And why was I choking up on a normal day of practice while running my girls through their planks and mountain climbers? It's because last year I was a little bit wrong. Sure, the magic of winning with your teammates is strong, but the real magic? The real magic, the strong stuff that endures through decades, is the stuff that happened that day at practice. It is a teammate staying up in a plank after her coach has called "time" so that her teammate has someone to go along with her.
Most people don't have the opportunity to get to come back to something they loved so much as a high schooler. So as I was reflecting on the end of this season, and the end of coaching for me, I thought about what I would miss. I will miss the actual coaching and teaching parts-- getting to work with a girl on how to properly field a ball or lay down a sacrifice bunt and then see her do it correctly in a game. I will miss the rivalries with other schools. I will miss the bus rides [oh. wait. No, I won't miss those]. I will miss the feeling after a hard fought win. I'll miss having an excuse to chew that many sunflower seeds. I'll miss being outside, working on drills. I'll miss the thrill of getting to see a player of mine make a particularly spectacular catch or waving my arm to send them on to second after a big hit. I'll miss pre-game jitters and lining up for the Star Spangled Banner, anticipation lingering. I'll miss the crowds and the community support. I'll miss getting in free to games, let's be honest. I'll miss my daughters knowing the girls on the team so well. I'll miss the senior cookout and the team movie night. I'll miss thinking strategically about the game of softball.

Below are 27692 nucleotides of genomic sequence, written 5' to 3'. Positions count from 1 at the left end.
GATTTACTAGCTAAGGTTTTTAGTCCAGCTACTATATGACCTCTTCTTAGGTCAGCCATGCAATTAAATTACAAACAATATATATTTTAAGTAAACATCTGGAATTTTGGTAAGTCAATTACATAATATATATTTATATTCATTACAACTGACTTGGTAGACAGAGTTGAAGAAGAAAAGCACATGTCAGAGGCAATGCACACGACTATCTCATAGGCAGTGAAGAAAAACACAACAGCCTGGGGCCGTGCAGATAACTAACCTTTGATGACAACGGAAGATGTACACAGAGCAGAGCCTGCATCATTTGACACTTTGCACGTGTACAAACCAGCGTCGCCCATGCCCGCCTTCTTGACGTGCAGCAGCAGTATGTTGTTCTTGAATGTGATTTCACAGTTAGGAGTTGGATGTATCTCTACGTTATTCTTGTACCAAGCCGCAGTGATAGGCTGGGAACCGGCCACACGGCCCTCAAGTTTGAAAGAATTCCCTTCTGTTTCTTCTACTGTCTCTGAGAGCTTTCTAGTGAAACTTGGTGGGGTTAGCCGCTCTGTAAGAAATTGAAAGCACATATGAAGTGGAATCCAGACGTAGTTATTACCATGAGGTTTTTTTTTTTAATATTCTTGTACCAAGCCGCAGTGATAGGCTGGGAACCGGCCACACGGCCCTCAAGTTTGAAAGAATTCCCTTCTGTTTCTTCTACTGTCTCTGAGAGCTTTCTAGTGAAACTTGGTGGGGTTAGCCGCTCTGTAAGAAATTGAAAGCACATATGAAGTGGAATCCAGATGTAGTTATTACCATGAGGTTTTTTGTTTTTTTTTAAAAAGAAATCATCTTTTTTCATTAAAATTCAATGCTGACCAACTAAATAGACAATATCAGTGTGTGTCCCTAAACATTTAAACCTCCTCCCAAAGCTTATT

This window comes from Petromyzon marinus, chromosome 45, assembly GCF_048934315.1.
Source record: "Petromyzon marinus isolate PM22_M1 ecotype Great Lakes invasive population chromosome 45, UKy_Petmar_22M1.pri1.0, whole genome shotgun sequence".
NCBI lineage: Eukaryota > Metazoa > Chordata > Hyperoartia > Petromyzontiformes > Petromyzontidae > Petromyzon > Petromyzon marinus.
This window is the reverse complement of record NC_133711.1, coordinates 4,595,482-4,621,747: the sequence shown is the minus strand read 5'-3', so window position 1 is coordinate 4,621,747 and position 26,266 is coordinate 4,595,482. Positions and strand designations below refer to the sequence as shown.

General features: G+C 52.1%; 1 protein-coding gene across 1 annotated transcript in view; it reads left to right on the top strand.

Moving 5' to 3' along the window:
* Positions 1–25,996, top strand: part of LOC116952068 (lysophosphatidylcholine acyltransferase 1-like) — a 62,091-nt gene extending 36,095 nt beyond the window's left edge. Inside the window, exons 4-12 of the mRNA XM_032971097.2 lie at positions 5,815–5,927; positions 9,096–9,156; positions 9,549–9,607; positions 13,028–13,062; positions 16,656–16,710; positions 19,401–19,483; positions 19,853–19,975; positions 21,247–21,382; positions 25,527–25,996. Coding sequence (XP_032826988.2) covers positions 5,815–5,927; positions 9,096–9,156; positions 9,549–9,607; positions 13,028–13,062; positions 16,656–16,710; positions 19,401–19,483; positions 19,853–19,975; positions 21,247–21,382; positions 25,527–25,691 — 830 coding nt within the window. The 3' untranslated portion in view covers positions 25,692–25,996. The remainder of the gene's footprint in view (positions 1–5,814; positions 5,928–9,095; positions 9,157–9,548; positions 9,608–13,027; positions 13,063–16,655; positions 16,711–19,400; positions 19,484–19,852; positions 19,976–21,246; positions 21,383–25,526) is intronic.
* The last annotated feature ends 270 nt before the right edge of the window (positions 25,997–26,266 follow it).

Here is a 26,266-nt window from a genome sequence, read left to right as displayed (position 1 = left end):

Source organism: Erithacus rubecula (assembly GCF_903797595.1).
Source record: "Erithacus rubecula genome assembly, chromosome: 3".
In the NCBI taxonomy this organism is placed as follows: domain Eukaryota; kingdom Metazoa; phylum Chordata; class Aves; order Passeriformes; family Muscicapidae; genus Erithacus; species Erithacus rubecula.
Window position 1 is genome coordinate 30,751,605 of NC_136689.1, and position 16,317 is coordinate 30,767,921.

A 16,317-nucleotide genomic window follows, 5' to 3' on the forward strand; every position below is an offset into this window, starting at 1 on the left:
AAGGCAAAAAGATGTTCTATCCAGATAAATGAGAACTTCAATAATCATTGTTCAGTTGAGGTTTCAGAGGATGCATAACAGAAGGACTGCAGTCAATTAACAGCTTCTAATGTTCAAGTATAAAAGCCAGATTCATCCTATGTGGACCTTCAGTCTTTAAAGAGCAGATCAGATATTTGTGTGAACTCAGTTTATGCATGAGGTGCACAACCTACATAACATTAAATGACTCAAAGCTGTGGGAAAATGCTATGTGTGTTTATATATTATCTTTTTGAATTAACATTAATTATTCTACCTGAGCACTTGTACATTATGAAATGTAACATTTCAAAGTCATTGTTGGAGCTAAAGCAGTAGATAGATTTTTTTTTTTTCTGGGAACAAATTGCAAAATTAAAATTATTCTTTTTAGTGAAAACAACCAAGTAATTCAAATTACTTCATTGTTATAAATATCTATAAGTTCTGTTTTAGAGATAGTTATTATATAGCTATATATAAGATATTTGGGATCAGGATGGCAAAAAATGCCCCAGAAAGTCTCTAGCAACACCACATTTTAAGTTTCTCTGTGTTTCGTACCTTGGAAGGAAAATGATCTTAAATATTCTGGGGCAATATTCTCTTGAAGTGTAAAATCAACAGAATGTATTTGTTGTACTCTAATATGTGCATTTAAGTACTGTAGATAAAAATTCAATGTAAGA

But when next August rolls around and I don't get to step out on that diamond, I know, without a doubt, what I will miss the most: I will miss being a part of a team. I will miss being a part of something bigger than just me. I will miss inside jokes and sarcasm and high fives. I will miss sharing highs and lows. I will miss the camaraderie of my fellow coaches. I will miss that real magic.
As the final out was made at our last game this season, and as I once again made it to the outfield to embrace my team with teary eyes, I took a moment to forget the game. I took a moment to forget the agony of defeat and the could have beens and should have beens and what ifs of every inning. I looked around into faces stained with tears. And I realized the beauty of being a part of that circle.
Sure, I remember every end-of-season loss I've ever been a part of, but as the years roll by the result of the games fade, and in its place I see that jersey I got to wear. I see the team name on the front. I see the faces that wore that same jersey with me. And I think about the real magic of each girl with whom I got to share those seasons.
To the girls in the early 2000's who buttoned up those thick white jerseys with me: thank you for playing with me and for me and letting me play with you and for you.
To Coach Blythe, who made me run drills and then let me run drills with him: thank you for always being for and about the team, and for teaching me that picking someone up and encouraging them after a huge error is more important than what that error cost us in the game.
To the girls I've gotten to coach, who stole my fudge rounds and put holes in my shoes: thank you for letting me be a part of a team again.
The highest highs and the lowest lows of wins and losses will eventually get drowned out by the roaring memories of being a part of a team. It's something you don't get to duplicate again, but it's something you'll be forever grateful to have been a part of.